But the owner of Montreal restaurant Marche 27 is, according to CBC News, blaming the supplier for delivering contaminated meat after seven people including a nurse who is in critical condition, were sickened with E. coli after consuming beef tartare.

Owner Jason Masso said he’s been serving tartare at Marché 27 for six years and has steak.tartare.jan.14never had a problem.

Not one he knows of.

Val D’Or resident Isabelle St-Jean told CBC Daybreak host Mike Finnerty that she had been sick for several days and went for the hospital for tests, and that’s when she found out she had E. coli poisoning.  

“They saw that I had E. coli … I was sick to my stomach for one week,” she said.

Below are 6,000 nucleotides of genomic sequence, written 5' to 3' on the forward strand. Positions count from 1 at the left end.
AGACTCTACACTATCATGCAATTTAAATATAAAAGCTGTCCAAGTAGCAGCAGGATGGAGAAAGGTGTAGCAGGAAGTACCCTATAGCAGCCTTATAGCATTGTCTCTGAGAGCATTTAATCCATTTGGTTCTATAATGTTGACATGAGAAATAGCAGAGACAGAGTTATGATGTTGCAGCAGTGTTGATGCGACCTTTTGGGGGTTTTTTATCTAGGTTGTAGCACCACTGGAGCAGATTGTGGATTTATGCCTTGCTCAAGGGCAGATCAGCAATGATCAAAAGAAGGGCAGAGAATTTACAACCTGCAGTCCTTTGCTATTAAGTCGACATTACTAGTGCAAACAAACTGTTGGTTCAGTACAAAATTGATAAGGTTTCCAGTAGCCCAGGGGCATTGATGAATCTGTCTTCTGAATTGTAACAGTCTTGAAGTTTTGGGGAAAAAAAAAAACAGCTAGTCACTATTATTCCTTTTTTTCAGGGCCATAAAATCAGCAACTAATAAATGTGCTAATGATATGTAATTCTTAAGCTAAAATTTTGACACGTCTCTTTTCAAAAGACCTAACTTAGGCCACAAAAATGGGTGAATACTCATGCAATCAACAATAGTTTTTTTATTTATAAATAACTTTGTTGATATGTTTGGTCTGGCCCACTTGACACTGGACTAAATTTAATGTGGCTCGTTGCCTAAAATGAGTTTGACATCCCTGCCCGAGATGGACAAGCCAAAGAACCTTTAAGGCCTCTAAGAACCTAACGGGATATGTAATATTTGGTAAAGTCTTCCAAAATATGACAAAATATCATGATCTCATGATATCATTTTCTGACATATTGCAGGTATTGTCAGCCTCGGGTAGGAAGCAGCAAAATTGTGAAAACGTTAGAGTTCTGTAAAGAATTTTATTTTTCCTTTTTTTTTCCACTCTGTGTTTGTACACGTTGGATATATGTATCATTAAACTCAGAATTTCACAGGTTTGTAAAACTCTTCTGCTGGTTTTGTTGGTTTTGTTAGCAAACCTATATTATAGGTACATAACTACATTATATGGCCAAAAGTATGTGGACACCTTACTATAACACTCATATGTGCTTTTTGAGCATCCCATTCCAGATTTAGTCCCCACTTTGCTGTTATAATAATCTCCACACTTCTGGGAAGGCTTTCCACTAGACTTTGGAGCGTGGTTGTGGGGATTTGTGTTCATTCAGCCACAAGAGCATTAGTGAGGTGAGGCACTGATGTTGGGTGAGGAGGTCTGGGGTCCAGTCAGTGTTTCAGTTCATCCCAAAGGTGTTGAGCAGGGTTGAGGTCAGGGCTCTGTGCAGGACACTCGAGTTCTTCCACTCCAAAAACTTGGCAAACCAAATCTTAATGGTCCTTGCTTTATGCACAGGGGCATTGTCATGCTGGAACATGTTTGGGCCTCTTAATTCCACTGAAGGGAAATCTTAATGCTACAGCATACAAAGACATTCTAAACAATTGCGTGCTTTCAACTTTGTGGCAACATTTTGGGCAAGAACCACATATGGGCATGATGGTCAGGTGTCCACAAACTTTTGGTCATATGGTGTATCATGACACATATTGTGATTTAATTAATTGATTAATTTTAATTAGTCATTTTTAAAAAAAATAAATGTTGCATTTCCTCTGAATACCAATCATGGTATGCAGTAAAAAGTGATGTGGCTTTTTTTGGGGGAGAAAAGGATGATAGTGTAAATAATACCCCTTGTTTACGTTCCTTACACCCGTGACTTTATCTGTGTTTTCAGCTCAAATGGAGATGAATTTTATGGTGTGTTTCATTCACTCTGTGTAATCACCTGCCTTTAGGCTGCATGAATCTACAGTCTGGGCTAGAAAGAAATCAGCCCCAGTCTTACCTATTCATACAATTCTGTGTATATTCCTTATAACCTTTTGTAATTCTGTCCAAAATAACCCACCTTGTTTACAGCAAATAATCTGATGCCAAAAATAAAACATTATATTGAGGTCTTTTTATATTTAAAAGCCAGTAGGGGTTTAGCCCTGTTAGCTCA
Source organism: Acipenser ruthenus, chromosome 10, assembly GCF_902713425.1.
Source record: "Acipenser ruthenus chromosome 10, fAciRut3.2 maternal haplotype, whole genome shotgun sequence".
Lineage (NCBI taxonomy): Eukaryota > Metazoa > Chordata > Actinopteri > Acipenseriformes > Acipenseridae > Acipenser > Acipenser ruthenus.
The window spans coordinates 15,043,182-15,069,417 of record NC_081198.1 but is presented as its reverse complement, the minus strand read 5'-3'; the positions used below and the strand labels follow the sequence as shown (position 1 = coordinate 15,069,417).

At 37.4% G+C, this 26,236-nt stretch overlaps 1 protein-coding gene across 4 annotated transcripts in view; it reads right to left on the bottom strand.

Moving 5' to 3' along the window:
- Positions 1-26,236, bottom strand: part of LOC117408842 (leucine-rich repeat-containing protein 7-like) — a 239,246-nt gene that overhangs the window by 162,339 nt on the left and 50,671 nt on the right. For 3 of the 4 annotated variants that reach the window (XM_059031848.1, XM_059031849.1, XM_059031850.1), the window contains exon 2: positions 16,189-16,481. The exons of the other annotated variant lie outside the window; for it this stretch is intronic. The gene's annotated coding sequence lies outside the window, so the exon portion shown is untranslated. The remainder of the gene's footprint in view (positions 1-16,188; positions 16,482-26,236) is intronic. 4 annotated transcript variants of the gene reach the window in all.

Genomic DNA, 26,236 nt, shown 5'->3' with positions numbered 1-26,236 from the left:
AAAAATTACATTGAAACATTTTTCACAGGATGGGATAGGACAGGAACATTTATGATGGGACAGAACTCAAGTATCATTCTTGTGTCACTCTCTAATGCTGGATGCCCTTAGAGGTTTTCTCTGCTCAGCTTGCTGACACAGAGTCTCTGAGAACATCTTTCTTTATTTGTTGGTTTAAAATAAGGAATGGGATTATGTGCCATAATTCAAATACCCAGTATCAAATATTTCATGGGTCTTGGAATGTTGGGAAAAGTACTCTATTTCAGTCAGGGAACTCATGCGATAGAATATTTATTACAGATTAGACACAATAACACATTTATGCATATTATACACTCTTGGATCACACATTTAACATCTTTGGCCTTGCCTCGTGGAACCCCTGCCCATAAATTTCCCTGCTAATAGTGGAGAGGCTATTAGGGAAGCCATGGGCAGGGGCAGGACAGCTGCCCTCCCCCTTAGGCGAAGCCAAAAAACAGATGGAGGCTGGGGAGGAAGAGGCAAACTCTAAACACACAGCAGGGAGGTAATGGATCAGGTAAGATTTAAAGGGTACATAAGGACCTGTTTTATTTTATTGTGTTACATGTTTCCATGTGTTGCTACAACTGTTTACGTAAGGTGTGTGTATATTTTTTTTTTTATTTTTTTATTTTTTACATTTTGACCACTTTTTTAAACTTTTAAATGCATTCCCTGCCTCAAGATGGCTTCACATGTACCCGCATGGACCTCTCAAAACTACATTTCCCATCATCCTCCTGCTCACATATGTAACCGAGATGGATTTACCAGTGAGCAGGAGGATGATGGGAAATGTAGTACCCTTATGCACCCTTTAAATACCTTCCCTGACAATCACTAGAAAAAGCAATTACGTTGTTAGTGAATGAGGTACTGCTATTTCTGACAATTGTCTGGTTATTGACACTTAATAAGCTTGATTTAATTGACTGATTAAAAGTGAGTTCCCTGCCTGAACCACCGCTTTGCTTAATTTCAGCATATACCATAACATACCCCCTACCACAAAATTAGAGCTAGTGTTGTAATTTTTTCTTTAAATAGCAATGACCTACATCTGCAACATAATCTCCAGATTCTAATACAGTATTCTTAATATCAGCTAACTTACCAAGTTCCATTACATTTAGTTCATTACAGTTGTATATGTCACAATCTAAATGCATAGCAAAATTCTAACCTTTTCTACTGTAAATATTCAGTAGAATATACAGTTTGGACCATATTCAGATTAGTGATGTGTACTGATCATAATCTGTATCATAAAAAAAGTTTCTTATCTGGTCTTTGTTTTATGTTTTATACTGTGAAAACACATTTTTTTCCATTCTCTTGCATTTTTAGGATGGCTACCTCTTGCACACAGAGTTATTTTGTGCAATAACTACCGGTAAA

Masso said his restaurant has passed all inspections and he wants to reassure the public that he has addressed the problem and his restaurant is safe. 

“I want to make sure this never happens again,” Masso told CTV News.

“There’s a lady that was hospitalized … like critically ill — that to me is extremely important.”

That’s the risks with raw meat.

16 funerals and a lot of vomit, same caterer, Quebec, 2011